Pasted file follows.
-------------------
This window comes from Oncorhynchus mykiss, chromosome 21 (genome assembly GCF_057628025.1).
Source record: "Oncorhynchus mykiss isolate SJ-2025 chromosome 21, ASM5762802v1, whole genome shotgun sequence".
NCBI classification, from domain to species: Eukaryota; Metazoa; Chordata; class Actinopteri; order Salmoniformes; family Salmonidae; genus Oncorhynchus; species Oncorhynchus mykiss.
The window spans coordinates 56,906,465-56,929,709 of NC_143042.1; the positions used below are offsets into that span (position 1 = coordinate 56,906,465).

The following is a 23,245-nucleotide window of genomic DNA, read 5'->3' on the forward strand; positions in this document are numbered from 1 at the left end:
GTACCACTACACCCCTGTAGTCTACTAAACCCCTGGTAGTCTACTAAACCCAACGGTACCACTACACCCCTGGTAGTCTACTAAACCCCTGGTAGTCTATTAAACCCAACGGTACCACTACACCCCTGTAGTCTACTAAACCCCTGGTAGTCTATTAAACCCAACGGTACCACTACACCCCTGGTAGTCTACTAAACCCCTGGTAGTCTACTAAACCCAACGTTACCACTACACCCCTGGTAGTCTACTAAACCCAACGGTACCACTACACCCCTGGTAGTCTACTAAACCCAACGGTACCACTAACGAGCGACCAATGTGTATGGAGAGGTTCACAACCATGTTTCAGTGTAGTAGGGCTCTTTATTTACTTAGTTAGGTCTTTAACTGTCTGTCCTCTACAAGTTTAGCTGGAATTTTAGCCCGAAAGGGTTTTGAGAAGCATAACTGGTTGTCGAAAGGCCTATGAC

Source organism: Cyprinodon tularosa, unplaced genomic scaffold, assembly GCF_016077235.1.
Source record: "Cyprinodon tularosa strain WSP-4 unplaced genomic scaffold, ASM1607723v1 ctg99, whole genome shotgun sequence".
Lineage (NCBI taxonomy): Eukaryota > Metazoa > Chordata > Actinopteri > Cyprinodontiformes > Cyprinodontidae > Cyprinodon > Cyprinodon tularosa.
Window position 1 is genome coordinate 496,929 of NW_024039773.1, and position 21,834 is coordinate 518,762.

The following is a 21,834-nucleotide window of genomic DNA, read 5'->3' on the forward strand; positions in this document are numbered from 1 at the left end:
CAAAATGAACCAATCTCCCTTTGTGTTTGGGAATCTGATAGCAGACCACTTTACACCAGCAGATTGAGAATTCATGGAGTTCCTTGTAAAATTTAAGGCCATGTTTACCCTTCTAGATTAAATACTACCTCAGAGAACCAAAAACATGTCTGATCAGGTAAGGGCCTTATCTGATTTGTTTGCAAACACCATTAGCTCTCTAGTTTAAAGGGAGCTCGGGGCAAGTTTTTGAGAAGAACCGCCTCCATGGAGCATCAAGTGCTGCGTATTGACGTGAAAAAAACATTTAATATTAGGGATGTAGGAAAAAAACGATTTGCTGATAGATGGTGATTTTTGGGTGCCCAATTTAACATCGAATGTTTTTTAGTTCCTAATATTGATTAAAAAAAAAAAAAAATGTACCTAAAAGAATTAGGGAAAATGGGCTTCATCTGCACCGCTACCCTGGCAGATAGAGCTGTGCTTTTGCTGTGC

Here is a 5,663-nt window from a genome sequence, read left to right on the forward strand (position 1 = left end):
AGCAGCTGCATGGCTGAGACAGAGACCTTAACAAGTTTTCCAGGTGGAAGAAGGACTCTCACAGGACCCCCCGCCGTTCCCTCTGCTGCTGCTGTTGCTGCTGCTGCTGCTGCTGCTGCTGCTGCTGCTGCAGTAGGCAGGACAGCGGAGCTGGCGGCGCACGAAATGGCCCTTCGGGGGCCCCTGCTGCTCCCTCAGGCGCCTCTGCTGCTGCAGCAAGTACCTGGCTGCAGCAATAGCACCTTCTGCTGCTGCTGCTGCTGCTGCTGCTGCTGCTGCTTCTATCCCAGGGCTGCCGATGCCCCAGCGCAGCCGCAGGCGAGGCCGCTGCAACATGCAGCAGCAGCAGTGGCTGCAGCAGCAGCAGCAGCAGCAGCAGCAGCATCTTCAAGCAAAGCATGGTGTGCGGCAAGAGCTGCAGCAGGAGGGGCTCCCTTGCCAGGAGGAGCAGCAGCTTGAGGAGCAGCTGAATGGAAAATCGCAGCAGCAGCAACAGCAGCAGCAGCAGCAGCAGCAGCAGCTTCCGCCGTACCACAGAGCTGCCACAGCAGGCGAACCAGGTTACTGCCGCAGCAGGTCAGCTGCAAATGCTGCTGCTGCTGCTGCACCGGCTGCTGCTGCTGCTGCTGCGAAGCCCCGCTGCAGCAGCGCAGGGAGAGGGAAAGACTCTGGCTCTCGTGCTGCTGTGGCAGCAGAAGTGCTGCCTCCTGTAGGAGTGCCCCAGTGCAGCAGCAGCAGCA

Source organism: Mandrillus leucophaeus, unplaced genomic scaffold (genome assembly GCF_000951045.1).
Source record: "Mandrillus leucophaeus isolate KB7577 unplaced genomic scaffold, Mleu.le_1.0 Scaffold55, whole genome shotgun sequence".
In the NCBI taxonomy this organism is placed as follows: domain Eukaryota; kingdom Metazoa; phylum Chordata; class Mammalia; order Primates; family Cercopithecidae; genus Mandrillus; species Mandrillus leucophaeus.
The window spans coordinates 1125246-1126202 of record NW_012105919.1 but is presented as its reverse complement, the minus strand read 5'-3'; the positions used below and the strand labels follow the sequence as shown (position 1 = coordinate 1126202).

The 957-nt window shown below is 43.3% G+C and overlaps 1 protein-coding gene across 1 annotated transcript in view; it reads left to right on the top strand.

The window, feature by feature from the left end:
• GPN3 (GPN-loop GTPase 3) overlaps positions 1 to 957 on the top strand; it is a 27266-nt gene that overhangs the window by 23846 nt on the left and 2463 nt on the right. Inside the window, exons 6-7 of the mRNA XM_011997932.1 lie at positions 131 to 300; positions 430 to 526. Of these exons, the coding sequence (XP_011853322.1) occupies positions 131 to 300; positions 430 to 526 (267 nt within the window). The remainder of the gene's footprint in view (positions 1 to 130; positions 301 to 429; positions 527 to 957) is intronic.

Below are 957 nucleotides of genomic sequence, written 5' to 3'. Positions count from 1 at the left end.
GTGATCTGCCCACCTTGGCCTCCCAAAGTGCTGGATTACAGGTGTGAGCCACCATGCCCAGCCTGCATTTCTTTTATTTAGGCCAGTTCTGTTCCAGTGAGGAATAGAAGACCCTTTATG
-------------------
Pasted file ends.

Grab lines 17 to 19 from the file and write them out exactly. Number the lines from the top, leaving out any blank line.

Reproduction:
In the NCBI taxonomy this organism is placed as follows: domain Eukaryota; kingdom Metazoa; phylum Chordata; class Mammalia; order Primates; family Cercopithecidae; genus Mandrillus; species Mandrillus leucophaeus.
The window spans coordinates 1125246-1126202 of record NW_012105919.1 but is presented as its reverse complement, the minus strand read 5'-3'; the positions used below and the strand labels follow the sequence as shown (position 1 = coordinate 1126202).

The 957-nt window shown below is 43.3% G+C and overlaps 1 protein-coding gene across 1 annotated transcript in view; it reads left to right on the top strand.